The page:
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  1. Dmitry Shlapentokh (forthcoming). Slavic, European, or Asiatic? F. H. Duchinski on the Origins of the Russian People. The European Legacy:1-12.
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  2. Dmitry Shlapentokh (2012). Love and Hate of Foreign Lands: The Nineteenth-Century Russian Intelligentsia. The European Legacy 17 (1):61 - 69.
    Love and hate follow the same patterns among émigrés as among people in general. Among the several models of the love émigrés feel for a foreign land is pragmatic love, based not so much on real attachment as on interests. For an Orwellian Big Brother this love does not necessarily imply direct material benefits but could be an attempt to justify something that has already occurred?emigration, for example. Pragmatic love for a foreign land and people and a corresponding hatred for (...)
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  3. Dmitry Shlapentokh (2012). Lev Gumilev: The Ideologist of the Soviet Empire. History of European Ideas 38 (3):483-492.
    Summary Russian intellectuals like to appeal to examples of foreign history. Lev Gumilev's views on history are a good example. Gumilev was one of the most well-known representatives of Eurasianism, which was in turn one of the most interesting intellectual constructs in Russian historiography. Gumilev believed that Russia was born not from Kievan Rus?the view of the majority of Russian historians of his time?but from the empire of the Mongols. While Gumilev saw Europe as a hostile entity to Russia/Eurasia, this (...)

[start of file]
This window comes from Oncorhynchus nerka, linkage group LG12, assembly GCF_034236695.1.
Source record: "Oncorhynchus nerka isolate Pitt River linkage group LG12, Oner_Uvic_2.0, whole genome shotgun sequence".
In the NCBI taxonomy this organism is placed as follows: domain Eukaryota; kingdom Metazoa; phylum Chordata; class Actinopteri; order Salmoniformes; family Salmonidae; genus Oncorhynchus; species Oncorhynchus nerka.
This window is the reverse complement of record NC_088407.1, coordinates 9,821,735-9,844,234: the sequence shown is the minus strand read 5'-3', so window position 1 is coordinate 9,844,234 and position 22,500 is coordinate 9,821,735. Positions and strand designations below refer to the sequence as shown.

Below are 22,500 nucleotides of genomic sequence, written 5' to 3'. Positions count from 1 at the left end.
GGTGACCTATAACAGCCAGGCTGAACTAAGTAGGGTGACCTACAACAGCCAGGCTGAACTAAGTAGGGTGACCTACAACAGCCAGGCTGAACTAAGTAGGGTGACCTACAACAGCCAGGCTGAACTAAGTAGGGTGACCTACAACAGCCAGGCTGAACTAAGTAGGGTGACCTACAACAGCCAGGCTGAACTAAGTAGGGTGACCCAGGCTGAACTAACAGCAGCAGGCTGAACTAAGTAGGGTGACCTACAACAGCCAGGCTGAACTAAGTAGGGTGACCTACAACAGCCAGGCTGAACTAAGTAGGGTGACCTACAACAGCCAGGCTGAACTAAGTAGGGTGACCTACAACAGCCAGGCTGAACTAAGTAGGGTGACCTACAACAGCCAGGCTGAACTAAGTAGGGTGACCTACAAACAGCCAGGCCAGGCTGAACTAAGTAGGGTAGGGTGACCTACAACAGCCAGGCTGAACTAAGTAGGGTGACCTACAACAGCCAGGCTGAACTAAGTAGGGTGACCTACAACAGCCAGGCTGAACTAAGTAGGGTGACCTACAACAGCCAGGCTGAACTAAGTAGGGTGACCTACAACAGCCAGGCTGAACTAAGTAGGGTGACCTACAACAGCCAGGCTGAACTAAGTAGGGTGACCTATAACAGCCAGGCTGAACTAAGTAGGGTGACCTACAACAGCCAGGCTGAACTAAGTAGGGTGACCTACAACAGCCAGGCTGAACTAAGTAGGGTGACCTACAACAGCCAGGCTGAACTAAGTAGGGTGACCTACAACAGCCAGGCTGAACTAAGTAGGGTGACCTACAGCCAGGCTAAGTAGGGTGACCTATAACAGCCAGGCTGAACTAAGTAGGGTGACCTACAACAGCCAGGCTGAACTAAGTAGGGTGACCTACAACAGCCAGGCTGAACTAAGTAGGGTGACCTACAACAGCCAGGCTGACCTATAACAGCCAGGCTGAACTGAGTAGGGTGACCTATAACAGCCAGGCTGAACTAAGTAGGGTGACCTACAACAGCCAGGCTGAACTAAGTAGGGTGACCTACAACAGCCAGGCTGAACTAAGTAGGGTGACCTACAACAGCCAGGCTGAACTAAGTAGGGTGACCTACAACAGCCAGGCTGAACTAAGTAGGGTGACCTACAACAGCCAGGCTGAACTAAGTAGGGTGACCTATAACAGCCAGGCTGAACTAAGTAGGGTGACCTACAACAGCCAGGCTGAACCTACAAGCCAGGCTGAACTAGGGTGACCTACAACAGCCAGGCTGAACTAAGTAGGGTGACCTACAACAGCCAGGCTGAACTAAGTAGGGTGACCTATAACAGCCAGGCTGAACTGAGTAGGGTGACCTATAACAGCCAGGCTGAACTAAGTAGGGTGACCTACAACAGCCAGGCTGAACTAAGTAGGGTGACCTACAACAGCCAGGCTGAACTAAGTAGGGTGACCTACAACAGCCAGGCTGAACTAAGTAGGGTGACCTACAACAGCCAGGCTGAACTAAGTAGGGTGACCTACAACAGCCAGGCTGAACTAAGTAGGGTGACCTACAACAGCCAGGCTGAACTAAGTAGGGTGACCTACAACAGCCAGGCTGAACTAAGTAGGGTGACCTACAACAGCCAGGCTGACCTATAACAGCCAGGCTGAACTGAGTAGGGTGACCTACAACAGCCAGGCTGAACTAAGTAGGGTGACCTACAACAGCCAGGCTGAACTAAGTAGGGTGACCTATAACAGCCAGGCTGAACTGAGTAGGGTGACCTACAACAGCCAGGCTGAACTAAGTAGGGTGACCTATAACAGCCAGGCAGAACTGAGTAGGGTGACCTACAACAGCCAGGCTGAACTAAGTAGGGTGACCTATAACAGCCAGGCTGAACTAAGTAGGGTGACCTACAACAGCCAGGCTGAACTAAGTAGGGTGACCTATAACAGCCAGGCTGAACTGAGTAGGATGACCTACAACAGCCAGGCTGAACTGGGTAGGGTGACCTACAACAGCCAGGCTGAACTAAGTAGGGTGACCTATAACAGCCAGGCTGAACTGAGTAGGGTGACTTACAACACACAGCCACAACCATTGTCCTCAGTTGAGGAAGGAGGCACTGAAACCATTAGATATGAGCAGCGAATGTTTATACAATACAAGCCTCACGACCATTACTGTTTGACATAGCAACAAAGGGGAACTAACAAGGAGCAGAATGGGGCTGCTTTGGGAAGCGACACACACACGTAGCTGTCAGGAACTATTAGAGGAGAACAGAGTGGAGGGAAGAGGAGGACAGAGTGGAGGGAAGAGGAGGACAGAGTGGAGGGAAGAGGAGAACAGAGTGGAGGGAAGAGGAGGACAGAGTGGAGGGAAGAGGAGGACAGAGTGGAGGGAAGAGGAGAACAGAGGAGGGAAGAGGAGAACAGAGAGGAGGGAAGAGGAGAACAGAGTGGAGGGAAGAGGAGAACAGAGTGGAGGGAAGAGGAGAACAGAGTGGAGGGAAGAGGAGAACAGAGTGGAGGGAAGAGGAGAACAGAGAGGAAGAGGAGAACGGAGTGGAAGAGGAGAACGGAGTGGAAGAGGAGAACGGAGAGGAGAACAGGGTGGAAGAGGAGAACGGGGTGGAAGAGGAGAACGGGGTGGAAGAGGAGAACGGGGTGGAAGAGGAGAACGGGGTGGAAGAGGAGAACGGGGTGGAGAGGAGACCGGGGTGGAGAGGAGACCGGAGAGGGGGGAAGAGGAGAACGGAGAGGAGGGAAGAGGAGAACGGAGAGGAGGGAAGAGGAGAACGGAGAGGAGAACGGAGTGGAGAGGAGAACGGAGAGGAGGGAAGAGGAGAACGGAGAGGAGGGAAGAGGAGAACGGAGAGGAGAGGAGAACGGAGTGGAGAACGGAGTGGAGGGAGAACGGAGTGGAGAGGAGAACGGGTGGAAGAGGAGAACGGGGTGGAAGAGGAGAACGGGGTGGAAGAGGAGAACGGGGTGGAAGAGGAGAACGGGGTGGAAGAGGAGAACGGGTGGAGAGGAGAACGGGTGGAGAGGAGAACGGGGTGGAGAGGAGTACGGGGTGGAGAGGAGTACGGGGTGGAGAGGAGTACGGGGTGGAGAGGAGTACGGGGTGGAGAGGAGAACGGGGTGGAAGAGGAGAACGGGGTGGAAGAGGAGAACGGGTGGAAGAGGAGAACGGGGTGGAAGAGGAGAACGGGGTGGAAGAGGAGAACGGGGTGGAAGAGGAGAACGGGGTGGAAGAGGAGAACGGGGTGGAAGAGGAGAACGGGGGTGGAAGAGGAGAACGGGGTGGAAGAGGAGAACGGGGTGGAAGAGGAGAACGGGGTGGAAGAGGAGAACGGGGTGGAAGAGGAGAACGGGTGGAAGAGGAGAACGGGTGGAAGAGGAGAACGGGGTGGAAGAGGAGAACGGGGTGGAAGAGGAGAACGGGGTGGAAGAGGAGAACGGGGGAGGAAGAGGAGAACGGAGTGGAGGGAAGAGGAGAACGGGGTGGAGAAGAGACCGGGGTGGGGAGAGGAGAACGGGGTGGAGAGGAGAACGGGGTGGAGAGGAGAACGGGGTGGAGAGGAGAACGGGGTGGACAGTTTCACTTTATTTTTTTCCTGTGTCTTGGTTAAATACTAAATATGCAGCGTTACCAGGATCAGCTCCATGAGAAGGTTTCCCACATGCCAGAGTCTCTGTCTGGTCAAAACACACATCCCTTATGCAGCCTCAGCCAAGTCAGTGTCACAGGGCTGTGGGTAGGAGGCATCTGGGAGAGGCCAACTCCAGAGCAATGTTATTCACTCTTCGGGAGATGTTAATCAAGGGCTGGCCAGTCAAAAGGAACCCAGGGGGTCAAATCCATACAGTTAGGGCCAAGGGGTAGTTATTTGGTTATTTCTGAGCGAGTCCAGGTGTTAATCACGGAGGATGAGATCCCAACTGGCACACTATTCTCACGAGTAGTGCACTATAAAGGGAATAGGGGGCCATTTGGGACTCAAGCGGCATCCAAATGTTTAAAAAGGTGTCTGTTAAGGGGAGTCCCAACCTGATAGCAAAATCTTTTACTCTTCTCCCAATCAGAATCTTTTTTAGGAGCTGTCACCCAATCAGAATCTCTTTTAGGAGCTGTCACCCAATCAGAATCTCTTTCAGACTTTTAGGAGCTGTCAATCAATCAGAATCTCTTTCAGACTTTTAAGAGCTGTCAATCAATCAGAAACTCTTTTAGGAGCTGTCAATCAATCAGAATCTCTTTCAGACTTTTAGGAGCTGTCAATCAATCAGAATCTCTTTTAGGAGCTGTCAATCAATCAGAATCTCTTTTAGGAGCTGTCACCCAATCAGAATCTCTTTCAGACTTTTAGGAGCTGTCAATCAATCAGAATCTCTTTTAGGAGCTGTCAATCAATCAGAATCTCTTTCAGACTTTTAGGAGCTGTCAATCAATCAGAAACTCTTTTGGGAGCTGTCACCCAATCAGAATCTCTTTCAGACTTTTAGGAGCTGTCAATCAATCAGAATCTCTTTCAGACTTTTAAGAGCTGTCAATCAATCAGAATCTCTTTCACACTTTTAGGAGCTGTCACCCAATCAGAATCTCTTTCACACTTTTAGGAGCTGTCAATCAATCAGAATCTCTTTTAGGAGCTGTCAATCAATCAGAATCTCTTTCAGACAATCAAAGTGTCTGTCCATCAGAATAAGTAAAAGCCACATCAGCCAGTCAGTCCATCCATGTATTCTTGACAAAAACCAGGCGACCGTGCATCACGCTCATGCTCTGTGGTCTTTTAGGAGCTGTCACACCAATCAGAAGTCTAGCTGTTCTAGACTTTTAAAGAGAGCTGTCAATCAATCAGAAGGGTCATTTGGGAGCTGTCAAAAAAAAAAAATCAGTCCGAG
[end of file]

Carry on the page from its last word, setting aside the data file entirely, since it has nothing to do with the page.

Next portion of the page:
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  4. Dmitry Shlapentokh (2007). Dugin Eurasianism: A Window on the Minds of the Russian Elite or an Intellectual Ploy? Studies in East European Thought 59 (3):215 - 236.
    This paper considers the views of Alexander Dugin, a leading proponent of Eurasianism in contemporary Russia. The point of his teaching is the preservation of the traditional social/cultural make-up of each civilization. He also believes that the Russian Slavs together with the minorities of the Russian Federation constitute a quasi-unity of Eurasian civilization. He emphasizes that globalism, led by the USA, is a mortal threat to the cultural identity of Russia/Eurasia and all other civilizations. For this reason the USA and (...)
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  5. Dmitry Shlapentokh (2001). Cosmism in European Thought. Journal of Philosophical Research 26:497-546.
    European thought has had contradictory visions of humanity’s place in the cosmos. Some believed that humanity might survive indefinitely. Yet most of the modern thinkers assumed that humanity, in general, was not different from other species and would eventually disappear. In Russia, a different view prevailed. It was assumed that humanity belonged to a sort of “chosen species” and would have a different destiny from the other species. This idea of “humanity as a chosen species” was supported with the idea (...)
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  6. Dmitry Shlapentokh (2000). The Problem of Russian Democracy: Can Russia Rise Again? Social Philosophy and Policy 17 (01):269-.
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  7. Dmitry Shlapentokh (1996). The Fedorovian Roots of Stalinism. Philosophy Today 40 (3):388-404.
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  8. Dmitry Shlapentokh (1992). The End of the Russian Idea. Studies in East European Thought 43 (3):199-217.
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  9. Dmitry Shlapentokh (1991). The Materialist Conception of History. History of European Ideas 13 (3):282-284.
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